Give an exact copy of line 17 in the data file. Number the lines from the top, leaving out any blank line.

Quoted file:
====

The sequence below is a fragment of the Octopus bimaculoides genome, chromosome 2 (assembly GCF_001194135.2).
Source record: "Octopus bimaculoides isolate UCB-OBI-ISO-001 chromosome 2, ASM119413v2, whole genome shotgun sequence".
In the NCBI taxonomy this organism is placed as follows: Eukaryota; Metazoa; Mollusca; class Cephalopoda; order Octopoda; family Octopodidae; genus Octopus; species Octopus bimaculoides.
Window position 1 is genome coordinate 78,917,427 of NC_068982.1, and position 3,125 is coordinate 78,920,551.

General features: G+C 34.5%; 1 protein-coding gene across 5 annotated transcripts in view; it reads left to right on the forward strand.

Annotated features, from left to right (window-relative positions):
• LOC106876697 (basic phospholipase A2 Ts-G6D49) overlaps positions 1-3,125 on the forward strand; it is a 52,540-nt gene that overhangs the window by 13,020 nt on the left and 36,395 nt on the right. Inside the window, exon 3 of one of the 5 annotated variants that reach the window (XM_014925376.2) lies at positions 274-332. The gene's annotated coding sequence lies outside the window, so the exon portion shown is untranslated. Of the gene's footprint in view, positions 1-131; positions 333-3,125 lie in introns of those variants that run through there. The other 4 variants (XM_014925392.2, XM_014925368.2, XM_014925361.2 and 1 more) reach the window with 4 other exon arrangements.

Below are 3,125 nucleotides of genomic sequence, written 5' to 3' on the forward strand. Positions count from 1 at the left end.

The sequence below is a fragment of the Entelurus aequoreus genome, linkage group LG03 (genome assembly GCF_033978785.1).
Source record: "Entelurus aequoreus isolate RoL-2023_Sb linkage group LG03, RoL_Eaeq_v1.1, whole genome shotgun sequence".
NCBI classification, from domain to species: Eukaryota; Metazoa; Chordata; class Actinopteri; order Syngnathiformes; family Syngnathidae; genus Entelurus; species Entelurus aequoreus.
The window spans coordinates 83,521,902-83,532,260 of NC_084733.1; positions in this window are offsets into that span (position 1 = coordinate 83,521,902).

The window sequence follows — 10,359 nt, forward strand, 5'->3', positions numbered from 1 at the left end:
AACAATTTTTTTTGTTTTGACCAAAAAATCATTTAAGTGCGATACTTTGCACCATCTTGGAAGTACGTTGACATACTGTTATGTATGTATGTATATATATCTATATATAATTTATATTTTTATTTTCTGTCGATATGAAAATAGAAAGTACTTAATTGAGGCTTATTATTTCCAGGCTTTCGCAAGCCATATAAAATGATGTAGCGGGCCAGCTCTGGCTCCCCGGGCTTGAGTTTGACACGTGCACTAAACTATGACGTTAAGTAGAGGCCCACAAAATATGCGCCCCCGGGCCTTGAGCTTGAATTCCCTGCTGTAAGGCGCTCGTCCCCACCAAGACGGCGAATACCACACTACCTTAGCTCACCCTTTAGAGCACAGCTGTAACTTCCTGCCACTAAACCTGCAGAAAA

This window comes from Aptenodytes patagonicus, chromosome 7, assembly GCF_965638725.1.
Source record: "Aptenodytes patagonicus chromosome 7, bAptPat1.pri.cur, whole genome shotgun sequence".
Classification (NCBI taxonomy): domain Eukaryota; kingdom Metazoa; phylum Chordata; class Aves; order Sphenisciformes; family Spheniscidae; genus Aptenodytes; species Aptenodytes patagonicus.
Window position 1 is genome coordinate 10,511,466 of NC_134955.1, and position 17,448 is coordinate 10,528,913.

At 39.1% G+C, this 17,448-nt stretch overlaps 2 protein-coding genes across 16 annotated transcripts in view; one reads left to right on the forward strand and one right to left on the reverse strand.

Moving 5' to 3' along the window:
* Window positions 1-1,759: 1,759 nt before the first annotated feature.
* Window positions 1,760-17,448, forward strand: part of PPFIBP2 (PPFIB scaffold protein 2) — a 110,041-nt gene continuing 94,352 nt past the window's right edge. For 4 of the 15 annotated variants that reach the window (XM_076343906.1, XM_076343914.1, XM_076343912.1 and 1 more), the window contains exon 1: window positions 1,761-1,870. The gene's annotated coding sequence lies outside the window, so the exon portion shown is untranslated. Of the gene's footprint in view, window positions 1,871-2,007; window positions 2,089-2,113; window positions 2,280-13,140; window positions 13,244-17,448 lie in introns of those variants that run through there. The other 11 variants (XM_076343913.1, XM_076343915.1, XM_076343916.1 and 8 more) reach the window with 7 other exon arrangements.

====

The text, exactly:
Classification (NCBI taxonomy): domain Eukaryota; kingdom Metazoa; phylum Chordata; class Aves; order Sphenisciformes; family Spheniscidae; genus Aptenodytes; species Aptenodytes patagonicus.